A juvenile raccoon was euthanized by wildlife authorities after an unidentified woman brought it into a local pet shop for a nail trim.
According to Mark Latti, the Maine Department of Inland Fisheries and Wildlife spokesperson, the raccoon’s test results were ultimately negative for rabies and posed no rabies threat to the public. However, he emphasized that raccoons are one of the most common carriers of the deadly virus in the state and that bringing such an animal to a pet store poses a risk to other customers, even if it is low, especially since some individuals kissed the animal.
The woman allegedly brought the animal to a pet store in Auburn, Maine, on Tuesday, wanting to get their nails trimmed. However, the store does not provide such a service to raccoons. In fact, it is illegal to keep raccoons and other wildlife as pets in the Southcentral state.
The wildlife department said several individuals handled the animal during its visit to the pet store. The manager of the store later told the woman to leave and contacted the state’s Center for Disease Control and Prevention. The raccoon, which was being kept as a pet by the woman, was subsequently tested for rabies. However, euthanizing the animal was still necessary as there was no nonlethal test for the virus in animals.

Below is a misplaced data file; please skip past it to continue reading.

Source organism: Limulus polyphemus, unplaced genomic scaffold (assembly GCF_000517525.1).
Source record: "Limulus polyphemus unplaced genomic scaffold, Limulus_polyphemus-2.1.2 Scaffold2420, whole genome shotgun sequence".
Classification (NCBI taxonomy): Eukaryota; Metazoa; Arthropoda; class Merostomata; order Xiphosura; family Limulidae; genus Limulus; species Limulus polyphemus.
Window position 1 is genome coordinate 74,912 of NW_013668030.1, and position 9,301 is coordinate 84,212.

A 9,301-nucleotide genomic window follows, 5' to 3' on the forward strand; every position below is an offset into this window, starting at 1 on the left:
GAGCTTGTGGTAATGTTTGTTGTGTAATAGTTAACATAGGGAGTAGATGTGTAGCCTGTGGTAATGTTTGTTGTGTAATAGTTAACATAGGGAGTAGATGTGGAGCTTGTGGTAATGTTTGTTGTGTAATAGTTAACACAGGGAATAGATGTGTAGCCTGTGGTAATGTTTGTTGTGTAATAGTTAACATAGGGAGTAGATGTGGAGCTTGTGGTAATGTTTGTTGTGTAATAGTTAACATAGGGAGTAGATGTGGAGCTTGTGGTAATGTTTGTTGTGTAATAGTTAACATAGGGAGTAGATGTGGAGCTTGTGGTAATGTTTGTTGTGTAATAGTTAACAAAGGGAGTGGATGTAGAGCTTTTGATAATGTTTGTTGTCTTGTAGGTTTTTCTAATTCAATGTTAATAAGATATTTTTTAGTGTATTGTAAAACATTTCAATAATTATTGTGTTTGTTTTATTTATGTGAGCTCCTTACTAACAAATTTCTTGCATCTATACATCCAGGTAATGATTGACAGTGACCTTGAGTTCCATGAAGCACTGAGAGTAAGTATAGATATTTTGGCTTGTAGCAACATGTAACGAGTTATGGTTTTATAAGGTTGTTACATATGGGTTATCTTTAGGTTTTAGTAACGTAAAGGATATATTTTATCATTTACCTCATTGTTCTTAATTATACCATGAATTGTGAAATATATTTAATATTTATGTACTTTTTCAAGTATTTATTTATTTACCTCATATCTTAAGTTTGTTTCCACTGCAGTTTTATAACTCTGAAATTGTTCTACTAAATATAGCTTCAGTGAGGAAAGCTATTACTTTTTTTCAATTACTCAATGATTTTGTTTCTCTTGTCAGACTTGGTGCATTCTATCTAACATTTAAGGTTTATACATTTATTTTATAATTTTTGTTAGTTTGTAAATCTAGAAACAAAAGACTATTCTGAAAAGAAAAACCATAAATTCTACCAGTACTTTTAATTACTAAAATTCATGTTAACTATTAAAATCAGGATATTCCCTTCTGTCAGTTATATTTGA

To make matters worse, rabies almost always leads to death in humans once symptoms develop, and potential sufferers need to seek immediate medical treatment. For this reason, wildlife such as raccoons is best left in their own habitats. However, animal control can be called if an animal is in distress.
Latti emphasized that wildlife are more likely to be run over by a car or become a nuisance when they lose their fear of people.
The wildlife department recommends those who came into contact with the raccoon at the store contact their medical provider as a precaution as the animal is capable of transmitting other viruses and diseases to humans and other animals.
The pet store, a Petco located in Auburn, did not comment on the situation. However, a representative has referred a request to the company’s San Diego corporate office.
Currently, the Maine Department of Inland Fisheries and Wildlife is looking for the woman who brought the animal to the pet shop. The agency also reminded individuals that it is illegal to keep wildlife such as raccoons as pets and that they should never move, feed, or handle a wild animal.